Last weekend, on Saturday 16th Feb, over 110 Marxists from all over Britain met in London to discuss the nature of work under capitalism, the history and role of Marxists in the labour movement, and how students can support the fight for socialism. Just one day after the historic school student climate strike, the energy and militancy amongst the young was tangible.
The day was kicked off by a session on Brexit, Corbyn and crisis: the fight for socialism with Ian Hodson (president of BFAWU, the bakers' union) and Rob Sewell (editor of Socialist Appeal) speaking on the platform.
Ian spoke about the history of the BFAWU and the need for solidarity and collectivism. He made the point that we cannot look to the law as a protector of workers' rights. The legislation that we have today is only there on the back off workers in the labour movement fighting collectively. Moreover, that we still have far more to win.
Rob in turn, explained the history of Marxism in the labour movement, including the role of the Marxists in new unionism in the 1880s. He explained how Clause 4 was first made part of the Labour Party constitution, and how it should be used to campaign for a socialist Labour government today.
Contributions from the conference attendees brought out other important points, reporting on the significance of the #YouthStrike4Climate movement and explaining what role students could play in helping to bring a Corbyn Labour government to power.
The next session centred on work under capitalism: fighting for our rights. Jan Michels from the Belgian Couriers Collective came to London specifically for the conference to address the audience about the struggles of workers in the 'gig economy'.
Joe Attard, a former graduate teaching assistant campaigner at Kings’ College London, opened this session, speaking about the severe exploitation that occurs in universities. Higher education is the most casualised part of the public sector outside of medicine. A lot of young students, outraged by the exploitation they see in universities, are active in the fight against outsourcing.
However, Joe and other contributors from the floor explained that the role of students in these struggles must be an auxiliary one. Workers hold the power in their hands, but students can unite and fight alongside them.
Jan Michels spoke concretely about the exploitation in the gig economy. As a Deliveroo worker, he explained how Deliveroo alters its algorithms without offering any explanation to workers, who in turn are seeing a constant decline in their wages.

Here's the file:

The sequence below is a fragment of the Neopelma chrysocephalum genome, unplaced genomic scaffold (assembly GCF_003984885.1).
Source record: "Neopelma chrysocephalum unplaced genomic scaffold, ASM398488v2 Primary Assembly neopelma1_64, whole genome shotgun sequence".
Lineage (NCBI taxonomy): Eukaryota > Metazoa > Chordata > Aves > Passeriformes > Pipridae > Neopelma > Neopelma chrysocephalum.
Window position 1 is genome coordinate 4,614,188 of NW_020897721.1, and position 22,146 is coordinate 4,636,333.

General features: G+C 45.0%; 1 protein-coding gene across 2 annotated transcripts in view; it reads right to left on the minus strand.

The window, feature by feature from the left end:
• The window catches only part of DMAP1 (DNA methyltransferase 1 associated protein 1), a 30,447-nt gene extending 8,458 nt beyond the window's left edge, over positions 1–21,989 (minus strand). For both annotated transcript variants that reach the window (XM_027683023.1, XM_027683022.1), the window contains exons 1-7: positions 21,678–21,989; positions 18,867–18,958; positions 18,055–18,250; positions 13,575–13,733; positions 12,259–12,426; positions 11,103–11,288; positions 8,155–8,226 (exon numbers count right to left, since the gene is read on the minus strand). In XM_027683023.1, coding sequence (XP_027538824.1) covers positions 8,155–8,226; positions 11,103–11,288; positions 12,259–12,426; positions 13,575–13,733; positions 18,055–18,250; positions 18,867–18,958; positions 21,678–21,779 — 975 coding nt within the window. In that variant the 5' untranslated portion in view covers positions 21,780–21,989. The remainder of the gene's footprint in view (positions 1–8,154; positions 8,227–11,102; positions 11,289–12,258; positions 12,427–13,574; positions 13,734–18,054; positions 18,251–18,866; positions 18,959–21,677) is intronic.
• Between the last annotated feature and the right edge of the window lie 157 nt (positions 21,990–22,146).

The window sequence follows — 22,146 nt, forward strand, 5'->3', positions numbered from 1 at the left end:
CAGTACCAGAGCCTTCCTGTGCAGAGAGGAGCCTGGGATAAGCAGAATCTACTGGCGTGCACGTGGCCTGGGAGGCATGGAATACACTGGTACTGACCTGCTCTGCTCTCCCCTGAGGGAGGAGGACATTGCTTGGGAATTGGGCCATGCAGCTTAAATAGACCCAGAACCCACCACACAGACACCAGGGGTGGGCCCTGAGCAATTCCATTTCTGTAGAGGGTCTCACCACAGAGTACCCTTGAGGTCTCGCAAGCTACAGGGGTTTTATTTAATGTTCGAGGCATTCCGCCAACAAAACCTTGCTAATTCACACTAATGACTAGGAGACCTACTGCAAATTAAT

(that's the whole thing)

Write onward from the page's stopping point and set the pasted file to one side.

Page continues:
Many contributions from the floor highlighted the work that the Marxist societies are doing in supporting workers' struggles on-and-off campus, including last year's UCU dispute and the fight of precarious workers in London and elsewhere.
After a short break, an emergency motion was put to the conference in solidarity with the Bolivarian revolution and against the ongoing attempted coup in Venezuela.
An update on the situation was given by Jorge Martin from the Hands off Venezuela campaign, explaining what is happening and what the aims of US imperialism are. Jorge also answered the lies and misinformation that are continuously being spouted in relation to Venezuela.
The motion was passed unanimously, condemning the imperialist coup against the Maduro government.
In addition, Ben Gliniecki spoke about the ongoing imprisonment of a Marxist student Rawal Asad in Multan, Pakistan, who was arrested for attending a peaceful protest.
Not only have the police lied and caused delays in processing Rawal's appeal, but he has now been charged with sedition – and the judge has refused to hear his case. The MSF categorically condemns the actions of the Pakistani state and demands his release.
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After this, Beatrice Palmieri (President of UCL Marxist society) led a discussion on Rosa Luxemburg, her life, and her ideas.
Luxemburg’s contributions to Marxism are a heritage we must claim. The Rosa's assassination deprived the movement of the political leadership that was necessary to complete the German - and world - revolution.
Beatrice explained that the most fundamental lesson for Marxists to learn is that we need to build a revolutionary organisation capable of guiding the working class to victory.
The final session was a report on the activity and plans of the MSF, introduced by Fiona Lali, national organiser of the MSF.
Fiona noted that that the MSF now has 32 societies across the UK, with 10 delegates (so far) attending the NUS conference later in April. This is a major cause of celebration.
A detailed report was given showing the work of the MSF in last year’s UCU dispute, with photos of comrades on the picket lines, at occupations, and at teach-outs, where we explained the need to transform the strike into a public sector general strike to bring down the government.
It was once again re-iterated that students - when isolated - don’t have the power to change society. However, in conjunction with the working class students can play an important role.
The need for Marxist societies to look beyond campus and decisively enter the labour movement is greater than ever.
Fiona finished by mentioning that Marx’s grave in Highgate cemetary has recently been vandalised - but that the ideas of Marxism cannot be destroyed. Indeed, these are alive and kicking, reflected in growing forward of the Marxist Student Federation.
The Marxists at this conference were more determined than ever build these forces and to fight to see socialism in our lifetime.